Medtronic will have breathed a huge sigh of relief yesterday after a US regulatory panel gave the thumbs up for approval of its drug-coated stent Endeavor.
Investor confidence in the stent’s progress was dented earlier this week, after documents published by the US Food and Drug Administration’s reviewer of Medtronic's application prior to the panel meeting suggested Endeavor (zotarolimus) could have a slightly higher association with thrombosis than Boston Scientific's marketed rival Taxus (paclitaxel).
The FDA documents indicated that, in one of pivotal studies, 0.8% of patients who received Medtronic's stent suffered a thrombosis within nine months of implantation, compared with 0.1% of Taxus patients. In addition, it also concluded that Endeavor did not perform as well as Taxus on a secondary angiographic endpoint.
Although the data had been presented before, its re-emergence for the panel meeting sparked fresh fears that Endeavor’s road to market may not be as smooth as hoped for, and the group’s stock dipped a little under 3% on the news.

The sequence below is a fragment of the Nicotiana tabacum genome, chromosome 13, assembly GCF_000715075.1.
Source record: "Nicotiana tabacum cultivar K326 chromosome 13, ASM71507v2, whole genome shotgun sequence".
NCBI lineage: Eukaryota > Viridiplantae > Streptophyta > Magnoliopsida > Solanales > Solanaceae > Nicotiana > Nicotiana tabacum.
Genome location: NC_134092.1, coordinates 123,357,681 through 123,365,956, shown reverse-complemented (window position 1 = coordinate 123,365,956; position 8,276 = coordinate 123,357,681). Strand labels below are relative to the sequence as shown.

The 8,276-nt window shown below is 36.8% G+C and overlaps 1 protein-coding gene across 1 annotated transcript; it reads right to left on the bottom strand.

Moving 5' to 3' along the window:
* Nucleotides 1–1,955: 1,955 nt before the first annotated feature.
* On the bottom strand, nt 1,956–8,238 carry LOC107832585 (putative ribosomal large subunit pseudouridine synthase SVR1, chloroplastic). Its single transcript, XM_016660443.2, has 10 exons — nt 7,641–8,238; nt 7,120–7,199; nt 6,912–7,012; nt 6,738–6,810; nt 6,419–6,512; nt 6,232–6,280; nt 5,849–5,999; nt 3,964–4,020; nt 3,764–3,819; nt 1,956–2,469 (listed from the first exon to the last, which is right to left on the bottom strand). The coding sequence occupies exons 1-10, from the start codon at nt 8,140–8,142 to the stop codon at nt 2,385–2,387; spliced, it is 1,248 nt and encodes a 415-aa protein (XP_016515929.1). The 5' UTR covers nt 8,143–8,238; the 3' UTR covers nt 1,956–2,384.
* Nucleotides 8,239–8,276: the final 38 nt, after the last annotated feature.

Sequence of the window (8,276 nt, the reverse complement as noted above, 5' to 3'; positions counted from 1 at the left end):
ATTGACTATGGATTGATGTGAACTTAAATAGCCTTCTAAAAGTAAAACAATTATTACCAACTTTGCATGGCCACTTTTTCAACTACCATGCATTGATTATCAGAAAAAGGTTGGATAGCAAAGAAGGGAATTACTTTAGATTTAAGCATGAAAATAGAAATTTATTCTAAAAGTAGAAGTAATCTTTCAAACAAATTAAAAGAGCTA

Safe and effective
However, shares were on the rise again last night after news broke that the FDA's Circulatory Systems Devices advisory panel in fact voted unanimously in favour of approving Endeavor, on the basis that current data indicate that the device is safe and effective.
And Martin Leon, a principal investigator of the ENDEAVOR III and ENDEAVOR IV trials, is also confident in the device’s safety: “The Endeavor drug-eluting stent significantly reduces restenosis and the need for repeat procedures while maintaining an excellent long-term safety profile. Importantly, rates of cardiac death, myocardial infarction and stent thrombosis are exceptionally low with the Endeavor stent out to three years of patient follow-up,” he claimed, concluding: “The device’s consistently strong clinical performance will make the Endeavor stent a welcome addition to the practice of interventional cardiology in the US.”
The advisory committee did, however, recommend a post-market registry of at least 5,000 patients followed to a minimum of five years, assessing very late stent thrombosis, death and heart attack, although this is consistent with Medtronic’s proposal for a post-market study, the group said.
If Endeavor does get the final seal of approval from the FDA, it could become the first new drug-eluting stent to hit shelves since 2004, competing for a slice of the current $2 billion US market against Taxus and Johnson & Johnson’s Cypher. But there are other potential competitors looming on the horizon too, including Abbott Laboratories’ Xience V device, which could be on the market in the near future.